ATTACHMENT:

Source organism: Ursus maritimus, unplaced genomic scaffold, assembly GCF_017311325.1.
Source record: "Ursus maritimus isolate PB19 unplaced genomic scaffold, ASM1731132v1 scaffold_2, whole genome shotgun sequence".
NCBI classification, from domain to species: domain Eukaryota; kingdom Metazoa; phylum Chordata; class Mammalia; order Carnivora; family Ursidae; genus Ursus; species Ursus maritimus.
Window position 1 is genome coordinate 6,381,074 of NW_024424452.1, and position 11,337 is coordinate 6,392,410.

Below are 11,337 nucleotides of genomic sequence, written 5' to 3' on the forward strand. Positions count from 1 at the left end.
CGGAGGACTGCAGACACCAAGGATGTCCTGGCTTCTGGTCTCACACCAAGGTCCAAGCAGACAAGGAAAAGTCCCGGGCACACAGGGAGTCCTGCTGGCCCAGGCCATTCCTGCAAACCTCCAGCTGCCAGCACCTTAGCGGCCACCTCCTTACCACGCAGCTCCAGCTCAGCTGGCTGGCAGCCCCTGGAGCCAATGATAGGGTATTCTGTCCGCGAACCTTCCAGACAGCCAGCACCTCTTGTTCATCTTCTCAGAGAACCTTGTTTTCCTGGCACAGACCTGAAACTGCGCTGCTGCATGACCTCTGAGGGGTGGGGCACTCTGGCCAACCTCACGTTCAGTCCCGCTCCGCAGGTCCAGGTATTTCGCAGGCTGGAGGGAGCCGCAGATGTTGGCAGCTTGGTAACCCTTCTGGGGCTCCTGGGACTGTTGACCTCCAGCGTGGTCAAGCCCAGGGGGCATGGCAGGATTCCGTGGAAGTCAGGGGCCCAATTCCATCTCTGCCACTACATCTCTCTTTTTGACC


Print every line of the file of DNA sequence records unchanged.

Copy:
Source organism: Ursus maritimus, unplaced genomic scaffold, assembly GCF_017311325.1.
Source record: "Ursus maritimus isolate PB19 unplaced genomic scaffold, ASM1731132v1 scaffold_2, whole genome shotgun sequence".
NCBI classification, from domain to species: domain Eukaryota; kingdom Metazoa; phylum Chordata; class Mammalia; order Carnivora; family Ursidae; genus Ursus; species Ursus maritimus.
Window position 1 is genome coordinate 6,381,074 of NW_024424452.1, and position 11,337 is coordinate 6,392,410.

Below are 11,337 nucleotides of genomic sequence, written 5' to 3' on the forward strand. Positions count from 1 at the left end.
CGGAGGACTGCAGACACCAAGGATGTCCTGGCTTCTGGTCTCACACCAAGGTCCAAGCAGACAAGGAAAAGTCCCGGGCACACAGGGAGTCCTGCTGGCCCAGGCCATTCCTGCAAACCTCCAGCTGCCAGCACCTTAGCGGCCACCTCCTTACCACGCAGCTCCAGCTCAGCTGGCTGGCAGCCCCTGGAGCCAATGATAGGGTATTCTGTCCGCGAACCTTCCAGACAGCCAGCACCTCTTGTTCATCTTCTCAGAGAACCTTGTTTTCCTGGCACAGACCTGAAACTGCGCTGCTGCATGACCTCTGAGGGGTGGGGCACTCTGGCCAACCTCACGTTCAGTCCCGCTCCGCAGGTCCAGGTATTTCGCAGGCTGGAGGGAGCCGCAGATGTTGGCAGCTTGGTAACCCTTCTGGGGCTCCTGGGACTGTTGACCTCCAGCGTGGTCAAGCCCAGGGGGCATGGCAGGATTCCGTGGAAGTCAGGGGCCCAATTCCATCTCTGCCACTACATCTCTCTTTTTGACC